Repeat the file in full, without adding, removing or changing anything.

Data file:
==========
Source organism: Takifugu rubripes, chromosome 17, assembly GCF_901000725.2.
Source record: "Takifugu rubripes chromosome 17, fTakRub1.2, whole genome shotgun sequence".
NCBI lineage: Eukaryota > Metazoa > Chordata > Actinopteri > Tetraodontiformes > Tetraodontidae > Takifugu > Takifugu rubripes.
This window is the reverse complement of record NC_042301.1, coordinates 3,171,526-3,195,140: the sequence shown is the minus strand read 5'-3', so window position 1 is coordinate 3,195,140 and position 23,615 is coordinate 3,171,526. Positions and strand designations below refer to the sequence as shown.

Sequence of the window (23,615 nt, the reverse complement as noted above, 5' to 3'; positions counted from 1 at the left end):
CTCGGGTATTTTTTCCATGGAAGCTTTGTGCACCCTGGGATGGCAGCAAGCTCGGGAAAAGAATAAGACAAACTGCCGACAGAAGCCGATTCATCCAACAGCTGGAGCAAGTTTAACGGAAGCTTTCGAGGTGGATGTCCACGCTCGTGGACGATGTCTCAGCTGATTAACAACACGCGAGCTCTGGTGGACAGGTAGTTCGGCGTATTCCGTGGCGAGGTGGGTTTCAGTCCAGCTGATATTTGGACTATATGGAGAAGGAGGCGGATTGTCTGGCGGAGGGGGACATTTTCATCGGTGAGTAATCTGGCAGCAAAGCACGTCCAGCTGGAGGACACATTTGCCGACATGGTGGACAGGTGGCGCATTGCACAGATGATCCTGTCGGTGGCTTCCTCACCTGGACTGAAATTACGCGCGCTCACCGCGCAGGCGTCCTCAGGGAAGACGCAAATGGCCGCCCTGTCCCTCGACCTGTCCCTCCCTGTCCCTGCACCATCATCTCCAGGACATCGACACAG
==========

Source organism: Takifugu rubripes, chromosome 17, assembly GCF_901000725.2.
Source record: "Takifugu rubripes chromosome 17, fTakRub1.2, whole genome shotgun sequence".
NCBI lineage: Eukaryota > Metazoa > Chordata > Actinopteri > Tetraodontiformes > Tetraodontidae > Takifugu > Takifugu rubripes.
This window is the reverse complement of record NC_042301.1, coordinates 3,171,526-3,195,140: the sequence shown is the minus strand read 5'-3', so window position 1 is coordinate 3,195,140 and position 23,615 is coordinate 3,171,526. Positions and strand designations below refer to the sequence as shown.

Sequence of the window (23,615 nt, the reverse complement as noted above, 5' to 3'; positions counted from 1 at the left end):
CTCGGGTATTTTTTCCATGGAAGCTTTGTGCACCCTGGGATGGCAGCAAGCTCGGGAAAAGAATAAGACAAACTGCCGACAGAAGCCGATTCATCCAACAGCTGGAGCAAGTTTAACGGAAGCTTTCGAGGTGGATGTCCACGCTCGTGGACGATGTCTCAGCTGATTAACAACACGCGAGCTCTGGTGGACAGGTAGTTCGGCGTATTCCGTGGCGAGGTGGGTTTCAGTCCAGCTGATATTTGGACTATATGGAGAAGGAGGCGGATTGTCTGGCGGAGGGGGACATTTTCATCGGTGAGTAATCTGGCAGCAAAGCACGTCCAGCTGGAGGACACATTTGCCGACATGGTGGACAGGTGGCGCATTGCACAGATGATCCTGTCGGTGGCTTCCTCACCTGGACTGAAATTACGCGCGCTCACCGCGCAGGCGTCCTCAGGGAAGACGCAAATGGCCGCCCTGTCCCTCGACCTGTCCCTCCCTGTCCCTGCACCATCATCTCCAGGACATCGACACAG